Songlines spoke to the award-winning sitar player Jasdeep Singh Degun, who recently premiered his first concerto with the Orchestra of Opera North
Jasdeep Singh Degun (photo by Kabilan Raviraj)
Jasdeep Singh Degun is considered a rising star among UK Indian classical music aficionados and over recent years his musical career has gone from strength to strength, performing internationally and winning a Sky Academy Arts scholarship in support of his debut album Anomaly (which is due for release this autumn).
From an early age, Degun has always been a highly motivated and ambitious musician and his latest project, Arya, highlights these qualities. It expands on his background of Indian classical music and composition, taking his music into a new realm: a classical sitar concerto commissioned and performed by the Orchestra of Opera North.
Degun lives in his hometown of Leeds where he’s been surrounded by Indian and Western music all his life, which, he explains, is why he believes “the premise of East and West is no longer relevant” to him. He acknowledges that much of his knowledge and skill in Indian classical music is owed to his highly regarded teacher, Dharambir Singh MBE. Yet Degun’s vivid imagination and musical versatility has led him to compose and perform in a wide varie of contemporary genres including music for film soundtracks, dance shows and string quartets, to name but a few. The commission for Arya has given him the freedom to define himself as a composer. He says: “I’m trying to use the essence of the sympathetic strings of a sitar within the context of a Western orchestra, while retaining the nature of Indian classical music.” The issue of musical integrity is clearly key. Degun highlights the importance of not diluting the two disparate traditions but rather “expressing myself through music that comes naturally to me.”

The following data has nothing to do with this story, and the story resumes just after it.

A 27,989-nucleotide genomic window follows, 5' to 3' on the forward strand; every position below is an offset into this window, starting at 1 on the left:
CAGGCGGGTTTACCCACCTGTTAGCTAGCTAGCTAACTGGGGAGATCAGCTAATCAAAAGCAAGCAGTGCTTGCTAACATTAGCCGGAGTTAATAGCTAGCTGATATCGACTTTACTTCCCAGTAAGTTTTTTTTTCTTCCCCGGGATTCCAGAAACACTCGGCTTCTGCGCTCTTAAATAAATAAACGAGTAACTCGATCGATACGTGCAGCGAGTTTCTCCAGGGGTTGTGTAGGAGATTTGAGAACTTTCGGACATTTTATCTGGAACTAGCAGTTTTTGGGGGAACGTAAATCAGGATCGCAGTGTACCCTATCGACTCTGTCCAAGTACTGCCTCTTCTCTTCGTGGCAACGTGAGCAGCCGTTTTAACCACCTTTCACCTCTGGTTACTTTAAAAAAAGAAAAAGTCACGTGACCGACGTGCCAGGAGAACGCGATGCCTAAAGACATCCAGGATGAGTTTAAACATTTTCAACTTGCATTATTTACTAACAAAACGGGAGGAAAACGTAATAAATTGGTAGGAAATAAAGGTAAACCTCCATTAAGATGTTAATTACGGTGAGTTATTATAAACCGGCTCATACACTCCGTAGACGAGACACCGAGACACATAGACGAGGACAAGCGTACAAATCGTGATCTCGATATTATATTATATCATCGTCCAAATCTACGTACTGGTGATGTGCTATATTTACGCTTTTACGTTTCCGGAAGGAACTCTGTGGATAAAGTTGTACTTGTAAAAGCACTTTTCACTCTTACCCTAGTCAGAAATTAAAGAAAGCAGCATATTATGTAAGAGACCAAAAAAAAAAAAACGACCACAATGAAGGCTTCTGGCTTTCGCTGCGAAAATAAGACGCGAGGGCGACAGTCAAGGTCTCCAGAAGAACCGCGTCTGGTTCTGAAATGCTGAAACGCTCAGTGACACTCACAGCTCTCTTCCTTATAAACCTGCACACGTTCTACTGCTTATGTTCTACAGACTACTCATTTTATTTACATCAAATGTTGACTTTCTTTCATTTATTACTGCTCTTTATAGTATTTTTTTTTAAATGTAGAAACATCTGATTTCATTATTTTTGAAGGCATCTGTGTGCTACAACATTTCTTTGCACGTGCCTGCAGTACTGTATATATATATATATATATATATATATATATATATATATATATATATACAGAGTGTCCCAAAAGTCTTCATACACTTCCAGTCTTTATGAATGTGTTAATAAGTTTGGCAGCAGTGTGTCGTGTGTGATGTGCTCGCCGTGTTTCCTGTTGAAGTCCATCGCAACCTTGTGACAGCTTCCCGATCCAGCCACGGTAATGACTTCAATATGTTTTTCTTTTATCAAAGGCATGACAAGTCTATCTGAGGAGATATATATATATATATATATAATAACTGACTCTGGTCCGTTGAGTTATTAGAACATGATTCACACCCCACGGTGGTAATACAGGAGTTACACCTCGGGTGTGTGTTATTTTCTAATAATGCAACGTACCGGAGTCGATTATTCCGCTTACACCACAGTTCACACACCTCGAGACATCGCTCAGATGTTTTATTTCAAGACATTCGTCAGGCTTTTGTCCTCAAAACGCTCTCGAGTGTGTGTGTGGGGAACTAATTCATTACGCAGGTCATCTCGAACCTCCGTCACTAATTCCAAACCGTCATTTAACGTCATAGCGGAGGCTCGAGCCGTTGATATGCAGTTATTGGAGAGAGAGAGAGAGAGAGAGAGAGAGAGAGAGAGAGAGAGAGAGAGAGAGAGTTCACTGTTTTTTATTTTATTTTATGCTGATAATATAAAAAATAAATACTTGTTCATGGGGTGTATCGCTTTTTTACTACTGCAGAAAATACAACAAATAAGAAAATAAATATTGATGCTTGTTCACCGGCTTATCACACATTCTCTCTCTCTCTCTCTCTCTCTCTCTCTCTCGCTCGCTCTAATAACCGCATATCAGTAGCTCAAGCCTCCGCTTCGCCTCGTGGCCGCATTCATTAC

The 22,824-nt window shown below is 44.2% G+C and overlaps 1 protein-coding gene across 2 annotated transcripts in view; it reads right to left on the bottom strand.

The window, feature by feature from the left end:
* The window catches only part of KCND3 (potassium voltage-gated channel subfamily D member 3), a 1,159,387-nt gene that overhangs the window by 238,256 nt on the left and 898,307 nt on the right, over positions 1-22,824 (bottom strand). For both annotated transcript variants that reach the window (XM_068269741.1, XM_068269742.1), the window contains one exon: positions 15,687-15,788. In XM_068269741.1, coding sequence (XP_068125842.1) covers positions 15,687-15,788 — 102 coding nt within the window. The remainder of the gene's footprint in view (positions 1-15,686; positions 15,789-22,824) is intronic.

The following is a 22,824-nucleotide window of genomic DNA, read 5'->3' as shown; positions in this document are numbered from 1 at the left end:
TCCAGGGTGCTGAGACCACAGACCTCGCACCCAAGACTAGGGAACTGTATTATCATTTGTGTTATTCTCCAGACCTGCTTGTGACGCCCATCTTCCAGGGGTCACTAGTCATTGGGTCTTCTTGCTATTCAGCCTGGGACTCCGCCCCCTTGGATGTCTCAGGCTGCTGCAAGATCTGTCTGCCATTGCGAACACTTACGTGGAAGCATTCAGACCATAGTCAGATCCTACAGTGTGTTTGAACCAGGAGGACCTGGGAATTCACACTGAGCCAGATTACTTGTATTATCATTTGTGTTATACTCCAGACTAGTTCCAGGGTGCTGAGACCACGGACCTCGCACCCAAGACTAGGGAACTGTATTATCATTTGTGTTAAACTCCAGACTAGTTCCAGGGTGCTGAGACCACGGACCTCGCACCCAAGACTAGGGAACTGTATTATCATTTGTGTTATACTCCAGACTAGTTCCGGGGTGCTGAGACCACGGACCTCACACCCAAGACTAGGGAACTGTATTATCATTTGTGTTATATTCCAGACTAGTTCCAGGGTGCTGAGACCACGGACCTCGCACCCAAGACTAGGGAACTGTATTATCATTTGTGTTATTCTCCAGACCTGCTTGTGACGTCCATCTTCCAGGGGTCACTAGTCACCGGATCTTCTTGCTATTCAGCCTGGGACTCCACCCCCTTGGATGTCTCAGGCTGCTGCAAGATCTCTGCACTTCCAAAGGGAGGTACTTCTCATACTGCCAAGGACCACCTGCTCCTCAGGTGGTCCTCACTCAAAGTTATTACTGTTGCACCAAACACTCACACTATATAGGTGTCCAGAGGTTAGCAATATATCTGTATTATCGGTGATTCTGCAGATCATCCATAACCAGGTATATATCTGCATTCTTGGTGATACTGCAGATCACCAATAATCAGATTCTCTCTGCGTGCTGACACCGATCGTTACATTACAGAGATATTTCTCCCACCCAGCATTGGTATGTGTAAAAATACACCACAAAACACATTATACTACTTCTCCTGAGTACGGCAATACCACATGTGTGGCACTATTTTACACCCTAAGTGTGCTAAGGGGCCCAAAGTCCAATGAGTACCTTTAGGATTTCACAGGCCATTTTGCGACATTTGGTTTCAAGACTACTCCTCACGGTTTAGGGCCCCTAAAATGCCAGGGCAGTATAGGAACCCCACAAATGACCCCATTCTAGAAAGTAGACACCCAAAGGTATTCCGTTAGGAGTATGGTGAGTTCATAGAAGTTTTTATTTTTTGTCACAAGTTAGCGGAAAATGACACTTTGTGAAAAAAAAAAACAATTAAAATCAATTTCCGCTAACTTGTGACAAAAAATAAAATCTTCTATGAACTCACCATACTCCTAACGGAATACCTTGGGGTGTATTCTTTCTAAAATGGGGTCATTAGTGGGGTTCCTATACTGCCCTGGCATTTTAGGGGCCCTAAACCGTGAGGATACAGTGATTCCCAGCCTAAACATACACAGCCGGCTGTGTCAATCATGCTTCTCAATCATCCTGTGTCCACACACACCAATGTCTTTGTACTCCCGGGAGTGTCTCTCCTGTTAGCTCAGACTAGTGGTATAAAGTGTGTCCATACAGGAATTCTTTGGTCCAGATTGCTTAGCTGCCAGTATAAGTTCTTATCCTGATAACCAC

Photo by Kabilan Raviraj
‘Arya’ is a play on words – the Italian wordaria, meaning a melody sung by a single voice, represented by the sitar in this concerto, and the Sanskrit wordarya meaning ‘noble,’ ‘honourable,’ ‘precious,’ or ‘valuable.’ The sitar plays the role of an honourable vessel, guiding the audience through the three movements of the concerto. Degun explains how he tries to be sensitive to both traditions, keeping aspects of Indian improvisation in his sitar playing, which is then reflected through the orchestra’s use of counterpoint and call-and-response, led by Malaysian-born conductor Harish Shankar. Degun is no stranger to performing alongside orchestras, having previously performed concerts with the likes of the Hamburg Symphony Orchestra. However,Arya provides him with his first chance to perform his own compositions with a full orchestra.
Humble as ever, he states “there is little infrastructure for Indian classical music in the UK, so this is a huge opportunity for me.” As much as it is a fantastic opportunity for Degun, the privilege will surely be for the audience who get the chance to experience this unique and sensitive new work.
This article originally appeared in the March 2020 issue of Songlines. Never miss an issue – subscribe today!